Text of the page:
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New REI paper explores sustainable wood bioenergy development in Japan

Introduced in 2012 in the wake of the Fukushima nuclear disaster in March 2011, the Japanese feed-in tariff (FiT) scheme has driven bioenergy growth in the country in recent years. As a result of this, biomass fuel consumption has increased sharply, and ensuring sustainability has become a pressing issue. A new position paper recently released by the Renewable Energy Institute (REI) explores the path towards the development of sustainable wood bioenergy in Japan.

Quayside stockpiles of imported woodchips and palm kernels shells (PKS) at a Japanese port.

The paper “Sustainability of Wood Bioenergy: Implementation of System for Ensuring GHG Reduction“, originally released in Japanese in July 2020, explores the path towards the development of sustainable wood bioenergy in Japan.

According to the Renewable Energy Institute (REI), Japan currently derives 17 percent of its power supply from renewable sources (2018) and the government has set a renewables penetration target of 22–24 percent of power production by 2030.

While the overall proportion of variable renewables such as solar PV and wind, is increasing, it remains rather low at 6.6 percent with baseload renewables such as hydro and biomass providing the balance.

Domestic biomass already has an important role

Wood bioenergy already plays an important role in Japan, accounting for almost 90 percent of the total bioenergy supply. Amounting to some 21 million tonnes per annum this biomass is primarily sourced from domestic waste streams including black liquor, construction and demolition (C&D) waste, sawmill residues, urban and landscape cuttings, logging residues, and unused forest thinnings.

Unloading locally sourced unused roundwood at a small (1.5 MWe) biomass-fired power plant in rural Japan. The wood will be chipped on-site and used as fuel. The plant is qualified under the feed-in tariff (FiT) scheme.

While imported biomass such as palm kernel shells (PKS), woodchips, and wood pellets have increased in recent years, it still only accounts for around 10 percent of the total biomass supply.

Apart from grid balancing and integration issues along with limitations on new hydro capacity, an increase of imported biomass to fuel new dedicated biomass power plants has rapidly emerged while at the same time, biomass sustainability began to be debated in earnest in other international markets.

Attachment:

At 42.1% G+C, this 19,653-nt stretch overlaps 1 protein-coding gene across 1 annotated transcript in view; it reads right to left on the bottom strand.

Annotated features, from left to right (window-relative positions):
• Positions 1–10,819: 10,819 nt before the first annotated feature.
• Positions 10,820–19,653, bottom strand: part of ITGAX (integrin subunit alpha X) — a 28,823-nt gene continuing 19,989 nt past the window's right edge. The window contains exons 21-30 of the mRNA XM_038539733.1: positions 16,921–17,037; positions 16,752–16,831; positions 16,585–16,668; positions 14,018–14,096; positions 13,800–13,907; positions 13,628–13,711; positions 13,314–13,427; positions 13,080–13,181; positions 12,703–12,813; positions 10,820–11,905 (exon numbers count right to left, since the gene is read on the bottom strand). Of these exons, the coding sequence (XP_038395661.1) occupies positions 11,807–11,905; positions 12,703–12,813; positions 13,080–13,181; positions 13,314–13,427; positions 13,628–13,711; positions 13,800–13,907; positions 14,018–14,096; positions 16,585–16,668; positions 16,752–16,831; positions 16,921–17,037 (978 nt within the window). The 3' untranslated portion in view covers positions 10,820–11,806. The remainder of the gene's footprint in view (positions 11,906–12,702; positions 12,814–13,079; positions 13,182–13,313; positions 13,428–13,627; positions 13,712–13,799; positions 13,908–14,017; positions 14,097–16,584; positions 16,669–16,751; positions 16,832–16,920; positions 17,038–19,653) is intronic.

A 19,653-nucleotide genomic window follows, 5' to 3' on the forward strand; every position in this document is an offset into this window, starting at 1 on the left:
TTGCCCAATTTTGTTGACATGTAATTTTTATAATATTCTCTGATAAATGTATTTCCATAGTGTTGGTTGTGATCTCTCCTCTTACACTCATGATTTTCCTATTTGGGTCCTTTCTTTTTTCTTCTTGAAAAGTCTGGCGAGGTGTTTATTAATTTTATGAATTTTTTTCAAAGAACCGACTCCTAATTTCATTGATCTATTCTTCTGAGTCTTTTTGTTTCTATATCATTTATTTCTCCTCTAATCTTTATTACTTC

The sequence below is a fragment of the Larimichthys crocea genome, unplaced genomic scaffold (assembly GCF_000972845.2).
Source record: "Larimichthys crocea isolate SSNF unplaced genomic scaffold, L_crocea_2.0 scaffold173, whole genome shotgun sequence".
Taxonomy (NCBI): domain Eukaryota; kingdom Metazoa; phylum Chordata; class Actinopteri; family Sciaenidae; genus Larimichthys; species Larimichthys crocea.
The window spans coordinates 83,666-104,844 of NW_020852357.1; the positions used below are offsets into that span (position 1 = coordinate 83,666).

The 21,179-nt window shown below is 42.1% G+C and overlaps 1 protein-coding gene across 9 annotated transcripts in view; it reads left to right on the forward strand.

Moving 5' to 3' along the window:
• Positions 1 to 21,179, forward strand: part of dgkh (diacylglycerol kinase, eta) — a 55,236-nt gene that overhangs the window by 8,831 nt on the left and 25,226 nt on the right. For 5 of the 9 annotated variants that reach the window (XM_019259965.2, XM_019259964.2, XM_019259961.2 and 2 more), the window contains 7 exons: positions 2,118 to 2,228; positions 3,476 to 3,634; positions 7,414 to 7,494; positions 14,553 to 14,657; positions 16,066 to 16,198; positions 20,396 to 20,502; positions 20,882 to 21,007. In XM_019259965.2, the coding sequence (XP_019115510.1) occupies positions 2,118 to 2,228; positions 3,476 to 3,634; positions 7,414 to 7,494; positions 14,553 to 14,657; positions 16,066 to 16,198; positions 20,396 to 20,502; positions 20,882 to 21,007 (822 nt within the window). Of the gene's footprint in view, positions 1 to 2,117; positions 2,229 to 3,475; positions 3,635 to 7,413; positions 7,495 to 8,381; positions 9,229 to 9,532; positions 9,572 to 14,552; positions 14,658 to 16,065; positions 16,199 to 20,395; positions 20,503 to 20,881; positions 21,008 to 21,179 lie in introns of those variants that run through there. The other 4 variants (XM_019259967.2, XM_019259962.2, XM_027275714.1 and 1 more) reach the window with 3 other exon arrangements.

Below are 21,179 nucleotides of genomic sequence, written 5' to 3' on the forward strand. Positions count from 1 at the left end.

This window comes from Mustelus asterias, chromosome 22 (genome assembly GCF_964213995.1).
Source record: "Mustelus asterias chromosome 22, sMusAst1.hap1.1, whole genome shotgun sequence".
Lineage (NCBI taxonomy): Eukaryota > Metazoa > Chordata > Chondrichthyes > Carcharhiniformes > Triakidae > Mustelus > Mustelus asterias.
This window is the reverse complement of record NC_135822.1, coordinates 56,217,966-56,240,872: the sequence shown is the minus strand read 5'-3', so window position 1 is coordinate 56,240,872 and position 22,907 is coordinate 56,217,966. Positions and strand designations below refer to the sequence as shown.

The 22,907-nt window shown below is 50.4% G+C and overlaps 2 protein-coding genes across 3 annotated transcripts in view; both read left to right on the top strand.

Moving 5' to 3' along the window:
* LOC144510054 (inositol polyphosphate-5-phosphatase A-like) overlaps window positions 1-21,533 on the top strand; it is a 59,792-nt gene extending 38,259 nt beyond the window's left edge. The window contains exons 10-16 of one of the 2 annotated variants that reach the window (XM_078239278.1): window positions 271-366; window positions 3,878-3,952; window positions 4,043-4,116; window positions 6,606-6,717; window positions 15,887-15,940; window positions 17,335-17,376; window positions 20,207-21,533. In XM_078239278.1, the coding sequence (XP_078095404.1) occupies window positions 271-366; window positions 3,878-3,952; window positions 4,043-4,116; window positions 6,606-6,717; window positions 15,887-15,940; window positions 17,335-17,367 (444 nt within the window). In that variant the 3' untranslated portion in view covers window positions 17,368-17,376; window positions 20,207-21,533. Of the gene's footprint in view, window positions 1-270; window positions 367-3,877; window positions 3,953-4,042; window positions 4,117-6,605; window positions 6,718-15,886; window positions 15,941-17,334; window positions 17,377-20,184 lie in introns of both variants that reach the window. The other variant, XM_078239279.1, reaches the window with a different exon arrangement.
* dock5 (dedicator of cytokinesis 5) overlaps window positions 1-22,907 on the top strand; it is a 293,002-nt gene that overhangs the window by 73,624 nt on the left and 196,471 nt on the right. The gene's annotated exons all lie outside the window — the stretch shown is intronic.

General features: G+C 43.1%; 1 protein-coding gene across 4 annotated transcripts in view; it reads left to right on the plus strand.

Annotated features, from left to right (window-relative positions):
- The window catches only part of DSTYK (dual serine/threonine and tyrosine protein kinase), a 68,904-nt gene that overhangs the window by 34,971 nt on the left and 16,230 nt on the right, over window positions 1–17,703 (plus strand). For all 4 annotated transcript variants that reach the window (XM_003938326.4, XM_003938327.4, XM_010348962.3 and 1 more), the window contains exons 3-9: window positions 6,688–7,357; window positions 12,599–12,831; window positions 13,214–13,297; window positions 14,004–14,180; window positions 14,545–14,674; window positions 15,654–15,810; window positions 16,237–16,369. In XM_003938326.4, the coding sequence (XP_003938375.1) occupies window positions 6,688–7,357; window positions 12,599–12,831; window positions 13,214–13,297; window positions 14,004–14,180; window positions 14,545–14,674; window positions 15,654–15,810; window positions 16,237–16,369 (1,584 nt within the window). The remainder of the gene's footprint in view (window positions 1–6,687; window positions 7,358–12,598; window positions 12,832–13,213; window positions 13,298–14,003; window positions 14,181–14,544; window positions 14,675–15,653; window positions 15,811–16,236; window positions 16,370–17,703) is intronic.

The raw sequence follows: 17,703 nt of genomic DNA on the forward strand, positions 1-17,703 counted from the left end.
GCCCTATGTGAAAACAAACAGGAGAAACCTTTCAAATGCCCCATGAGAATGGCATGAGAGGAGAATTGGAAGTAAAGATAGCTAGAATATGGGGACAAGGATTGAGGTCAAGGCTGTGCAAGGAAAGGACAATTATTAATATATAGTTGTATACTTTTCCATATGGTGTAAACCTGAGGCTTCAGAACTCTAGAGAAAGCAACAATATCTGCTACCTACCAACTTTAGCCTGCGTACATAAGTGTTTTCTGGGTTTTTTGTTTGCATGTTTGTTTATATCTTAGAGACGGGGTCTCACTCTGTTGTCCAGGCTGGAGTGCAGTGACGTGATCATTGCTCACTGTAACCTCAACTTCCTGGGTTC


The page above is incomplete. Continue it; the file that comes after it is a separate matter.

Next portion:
Address the sustainability of woody biomass

As a result, in April 2019, the Ministry of Economy, Trade, and Industry (METI) and the Agency for Natural Resources and Energy (ANRE) created the Biomass Sustainability Working Group (Sustainability WG), and it has discussed the establishment of sustainability standards and a certification system that could be used to verify compliance with the standards.

The scope of the Sustainability WG was however limited to agricultural biomass such as palm kernel shells (PKS), a residual product of the palm oil industry, and did not include woody biomass, so in terms of an actual implementation of sustainability initiatives, the situation remains ambiguous.

In addition, beginning in fiscal 2020, evaluation methods of greenhouse gas (GHG) emissions reduction benefits of bioenergy are scheduled for deliberation, but as Takanobu Aikawa, Senior Researcher, Renewable Energy Institute and lead author of the paper points out, these discussions need to be “comprehensive and include wood bioenergy” in order to realize the transition of the energy system for decarbonization by 2050.

The paper proposes an approach for developing systems for ensuring the sustainability of woody biomass that is premised on Japan’s FiT scheme. It points out issues in the current system in Japan and shows the direction and necessary approaches that should be taken for verifying GHG reduction benefits and setting GHG reduction targets with a long-term view.

The paper also highlights the importance of sustainable forest management (SFM), which constitutes the basis for ensuring the sustainability of wood bioenergy. In line with the diversification of the production regions, new challenges are emerging in ensuring sustainability, and FiT as well as its relevant systems need to be re-examined.

Takanobu Aikawa, Senior Researcher, Renewable Energy Institute (REI), and author of a position paper that explores the path towards the development of sustainable wood bioenergy in Japan, seen here discussing biomass power at a site visit.

About Renewable Energy Institute

Based in Tokyo, Renewable Energy Institute is a Japanese non-profit think tank that aims to build a sustainable, rich society based on renewable energy.

It was established in August 2011, in the aftermath of the Fukushima Daiichi Nuclear Power Plant accident, by Son Masayoshi, Chairman, and CEO of SoftBank Corp., with his own resources.

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